post #11 of 21
Quote:
Originally Posted by magicj View Post

Steven, we've discussed this before. Your tests done in Arizona can be 100% correct yet still not reflect the results others would get in other areas. Still, I think it's good that you sent your results to Fraken.

Why would it not reflect the results others would get? Do you have any data that proves other wise? Apple has said this doesn't give a precise location. Steven posted his data showing it doesn't give a precise location. consolidated.db violates one's privacy about as much as looking up someone's address, drawing a 50 square mile perimeter and saying that that person travels within it.
post #12 of 21
Quote:
Originally Posted by magicj View Post

Queue weak sauce fanboy denials of the issue in 3... 2... 1...

On cue with you.

Ugh.
post #13 of 21
Quote:
Originally Posted by Steven N. View Post

I sent the link/research to Al Franken. No reply because I am sure it did not support his fear mongering views of the world.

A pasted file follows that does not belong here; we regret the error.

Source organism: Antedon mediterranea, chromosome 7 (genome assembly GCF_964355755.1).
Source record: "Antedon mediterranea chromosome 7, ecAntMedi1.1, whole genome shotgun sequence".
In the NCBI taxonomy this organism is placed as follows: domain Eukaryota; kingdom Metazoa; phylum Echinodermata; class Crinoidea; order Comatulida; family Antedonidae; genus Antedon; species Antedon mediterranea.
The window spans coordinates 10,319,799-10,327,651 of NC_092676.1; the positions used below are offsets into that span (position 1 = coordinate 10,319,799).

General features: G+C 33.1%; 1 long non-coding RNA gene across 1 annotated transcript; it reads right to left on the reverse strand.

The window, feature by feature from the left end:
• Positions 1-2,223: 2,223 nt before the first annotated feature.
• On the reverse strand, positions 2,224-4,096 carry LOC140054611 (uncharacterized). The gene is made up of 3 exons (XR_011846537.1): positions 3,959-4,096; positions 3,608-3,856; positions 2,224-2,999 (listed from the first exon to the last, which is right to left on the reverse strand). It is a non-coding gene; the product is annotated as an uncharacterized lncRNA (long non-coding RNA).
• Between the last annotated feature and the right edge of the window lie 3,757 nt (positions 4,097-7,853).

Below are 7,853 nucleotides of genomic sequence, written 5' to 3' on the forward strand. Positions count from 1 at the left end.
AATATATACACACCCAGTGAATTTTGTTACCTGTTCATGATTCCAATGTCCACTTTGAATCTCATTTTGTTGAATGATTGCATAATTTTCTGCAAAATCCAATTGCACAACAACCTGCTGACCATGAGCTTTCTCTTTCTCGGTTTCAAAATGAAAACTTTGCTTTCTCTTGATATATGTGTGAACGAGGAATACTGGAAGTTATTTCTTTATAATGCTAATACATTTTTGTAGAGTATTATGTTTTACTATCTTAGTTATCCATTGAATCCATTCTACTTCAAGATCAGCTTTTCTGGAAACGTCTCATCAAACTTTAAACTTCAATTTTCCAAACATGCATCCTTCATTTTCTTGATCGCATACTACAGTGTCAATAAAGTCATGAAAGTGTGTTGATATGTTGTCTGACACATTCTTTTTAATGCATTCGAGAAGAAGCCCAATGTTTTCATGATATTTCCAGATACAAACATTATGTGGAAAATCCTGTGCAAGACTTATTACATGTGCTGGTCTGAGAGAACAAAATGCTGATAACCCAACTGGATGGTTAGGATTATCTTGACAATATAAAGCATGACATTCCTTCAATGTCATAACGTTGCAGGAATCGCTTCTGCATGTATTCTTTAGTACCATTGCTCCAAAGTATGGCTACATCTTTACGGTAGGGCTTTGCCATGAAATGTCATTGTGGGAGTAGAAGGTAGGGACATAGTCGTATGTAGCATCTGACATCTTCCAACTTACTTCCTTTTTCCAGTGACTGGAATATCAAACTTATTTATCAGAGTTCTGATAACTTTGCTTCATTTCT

Al Franken is a comedian. I bet you he thinks all of this is very funny.
I personnally enjoyed how he stumbled on Tribble's name and when it got to be Tribble's name to give his testimony, Tribble screwed up Franken's name. The camera showing Franken clearly showed he got it and was smiling about it.
post #14 of 21
[QUOTE=magicj;1865061]Because different configurations of cell towers, wi-fi hot spots, etc, will give different levels of accuracy to the phone. There's no reason to expect a town in Arizona to have the same results as metro D.C.
[/QUTOE] -Edit / tag.

I have looked at data from Chicago, KC, OKC, Phoenix and LA all with similar results. In otherwords, AZ is not some weird out-flyer.

Quote:
Originally Posted by magicj View Post

The developers of the technology being used have stated it's accurate at determining location to within 1000 meters and one of the experts appearing before Congress used it to determine his location to within 20 feet.

See the product documentation and the Congressional testimony for details. I don't feel like looking up the links right now. I've provided them on past threads on this issue and you should be able to google for the results anyway.

The congressional details are it fact true. Location services can pin-point your location to within meters on WiFi only data. I have demonstrated, that does not mean the data within the controversial consolidated.db file pins your location to 20 feet. Soltani made the following observation: